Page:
Question on Scales

Discussion in 'Getting Started' started by Fasttracken, Feb 26, 2007.

  1. Mountain Man

    Mountain Man Active Member

    What ever happened to logic?

    Imagine how useful it would be to have a logical and rational progression of scales to allow for reasonalbew choices for layouts in existing spaces. Wouldn't it be nice to have the choice of 1:24, 1:36, 1:48, 1:60, 1:72, 1:144 and so forth.

    That's what happens when you let toymakers start something. :D

    BTW - what the devil is HOe scale?
  2. 60103

    60103 Pooh Bah

    HOe is a gauge, not a scale. HO scale modelling of a narraw gauge prototype. I think it's on N gauge track (9mm) so like HOn30. the e is from the French etroit (narrow).
    They also have HOm -- HO scale for 1 metre prototype gauge.
  3. Mountain Man

    Mountain Man Active Member

    Well, good grief. What's next - HOnqn? Maybe HOltb? Or just plain old HOmol?

    HOnqn = HO not quite narrow gauge

    HOltb = HO less than broad gauge

    HOmol = HO more or less

    It's completely out of control. balloon6
  4. Jim Krause

    Jim Krause Active Member

    Fasttracken: Go for it. Planning, planning, planning are the three key words. I know that a lot of people want to go out and buy locomotives and cars and plan around what they buy, but its better to sit down and figure out what your space limitations are and consequently what scale/gauge equipment you can fit into that space. What will your budget stand? What are your desires for operational capabilities. There will always be time to buy the motive power. Most of all, make it a fun project.
  5. Triplex

    Triplex Active Member

    That's HO on TT track, which happens to scale pretty well for metre gauge.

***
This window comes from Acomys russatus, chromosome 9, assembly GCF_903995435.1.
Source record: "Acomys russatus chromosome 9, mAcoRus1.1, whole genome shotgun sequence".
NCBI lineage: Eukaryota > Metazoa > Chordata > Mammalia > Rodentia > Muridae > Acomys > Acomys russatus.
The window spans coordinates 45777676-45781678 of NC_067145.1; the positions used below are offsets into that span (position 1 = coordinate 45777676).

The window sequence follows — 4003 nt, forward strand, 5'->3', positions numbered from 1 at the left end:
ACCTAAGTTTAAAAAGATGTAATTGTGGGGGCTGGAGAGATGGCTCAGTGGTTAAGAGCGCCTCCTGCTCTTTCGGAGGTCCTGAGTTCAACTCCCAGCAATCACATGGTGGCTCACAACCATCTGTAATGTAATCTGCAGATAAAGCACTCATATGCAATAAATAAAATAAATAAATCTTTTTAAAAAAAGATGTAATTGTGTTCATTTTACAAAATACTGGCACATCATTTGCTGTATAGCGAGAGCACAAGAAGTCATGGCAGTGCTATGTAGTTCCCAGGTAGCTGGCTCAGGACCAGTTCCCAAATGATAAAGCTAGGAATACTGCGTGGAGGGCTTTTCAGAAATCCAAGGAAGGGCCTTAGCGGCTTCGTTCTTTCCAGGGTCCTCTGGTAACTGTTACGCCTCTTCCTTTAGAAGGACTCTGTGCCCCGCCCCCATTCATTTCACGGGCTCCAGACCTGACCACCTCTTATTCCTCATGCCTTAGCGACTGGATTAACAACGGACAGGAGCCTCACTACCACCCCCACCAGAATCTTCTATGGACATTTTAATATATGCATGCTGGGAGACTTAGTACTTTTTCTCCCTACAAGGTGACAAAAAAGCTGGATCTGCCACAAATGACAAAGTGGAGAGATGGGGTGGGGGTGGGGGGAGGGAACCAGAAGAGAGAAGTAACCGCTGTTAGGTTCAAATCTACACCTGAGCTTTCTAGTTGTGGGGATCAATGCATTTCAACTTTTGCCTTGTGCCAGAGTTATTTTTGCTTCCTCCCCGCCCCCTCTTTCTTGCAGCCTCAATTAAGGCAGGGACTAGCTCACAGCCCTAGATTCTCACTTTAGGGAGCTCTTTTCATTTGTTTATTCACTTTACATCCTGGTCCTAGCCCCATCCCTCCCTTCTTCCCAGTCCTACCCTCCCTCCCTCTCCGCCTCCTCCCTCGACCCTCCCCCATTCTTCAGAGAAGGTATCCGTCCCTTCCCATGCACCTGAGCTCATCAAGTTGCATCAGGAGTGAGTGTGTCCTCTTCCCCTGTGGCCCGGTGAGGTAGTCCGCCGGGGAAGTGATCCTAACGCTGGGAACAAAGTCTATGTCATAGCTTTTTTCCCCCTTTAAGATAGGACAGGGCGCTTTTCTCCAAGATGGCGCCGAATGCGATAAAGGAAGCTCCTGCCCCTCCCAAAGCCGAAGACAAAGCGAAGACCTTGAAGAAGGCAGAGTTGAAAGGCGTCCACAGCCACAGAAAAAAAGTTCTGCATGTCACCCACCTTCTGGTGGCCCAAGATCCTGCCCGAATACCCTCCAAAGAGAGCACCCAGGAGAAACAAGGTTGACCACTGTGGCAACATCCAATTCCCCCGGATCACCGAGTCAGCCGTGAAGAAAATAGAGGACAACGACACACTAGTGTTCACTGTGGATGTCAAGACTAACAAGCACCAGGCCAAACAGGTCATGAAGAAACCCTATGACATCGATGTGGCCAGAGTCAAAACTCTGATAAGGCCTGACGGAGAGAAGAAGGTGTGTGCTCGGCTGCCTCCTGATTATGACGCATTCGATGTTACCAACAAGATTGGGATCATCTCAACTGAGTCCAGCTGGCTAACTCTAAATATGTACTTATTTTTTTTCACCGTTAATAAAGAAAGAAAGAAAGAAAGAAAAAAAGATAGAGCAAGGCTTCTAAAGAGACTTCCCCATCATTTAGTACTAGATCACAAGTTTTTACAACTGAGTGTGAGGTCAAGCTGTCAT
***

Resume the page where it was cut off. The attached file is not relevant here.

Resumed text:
Is 1/60 a standard modelling scale? I thought 1/64 was, making S a logical scale.
  6. Jim Krause

    Jim Krause Active Member

    I don't remember.but has anyone mentioned TT gauge yet? It started to get quite popular in the 1950's. I think there are still a few folks around who work in TT gauge. Now that I think of it, isn't TT equal to 1:100?????
  7. MadHatter

    MadHatter Charging at full tilt.

    U also get TT guage
  8. Fasttracken

    Fasttracken New Member

    I am going with a 3X6 layout N scale 1970s era Coal mining town with 1 moutain and river and a water fall

    only want 1 train operation but I want it to look like I have many ttrains waiting around or being fixed on

    I even was thinking about a de railed train

    since I am going with a 1 train operation I thought it should not be a problem to make it all fit

  9. Mountain Man

    Mountain Man Active Member

    I produced a logical scale progression; each scale increases by 12, making the one after1:48 1:60 instead iof 1:64, and the next one 1:72 instead of 1:76. The next one would be close, however; 1:84 vs 1:87.

    It's all academic, anyway. One could just as easily take proto scale - 1:1 and simply divide each subsequent scale in half - 1:2, 1:4, 1:8, 1:16, 1:32, 1:64, etc. It would make as much or more sense as the current system and be a lot easier to figure out.
  10. Alan Bickley

    Alan Bickley Member

    Hmmm, well I had thought about doing a HO scale layout with a miniature railway that uses Z scale track. A model of a model, no less!
  11. Triplex

    Triplex Active Member

    US TT is 1/120. UK TT is 1/101.6 (3mm/foot).
  12. Jim Krause

    Jim Krause Active Member

    I stand corrected. Haven't heard much of TT gauge since my highschool friend and I used to argue the merits of TT and HO, back in the 1950's.

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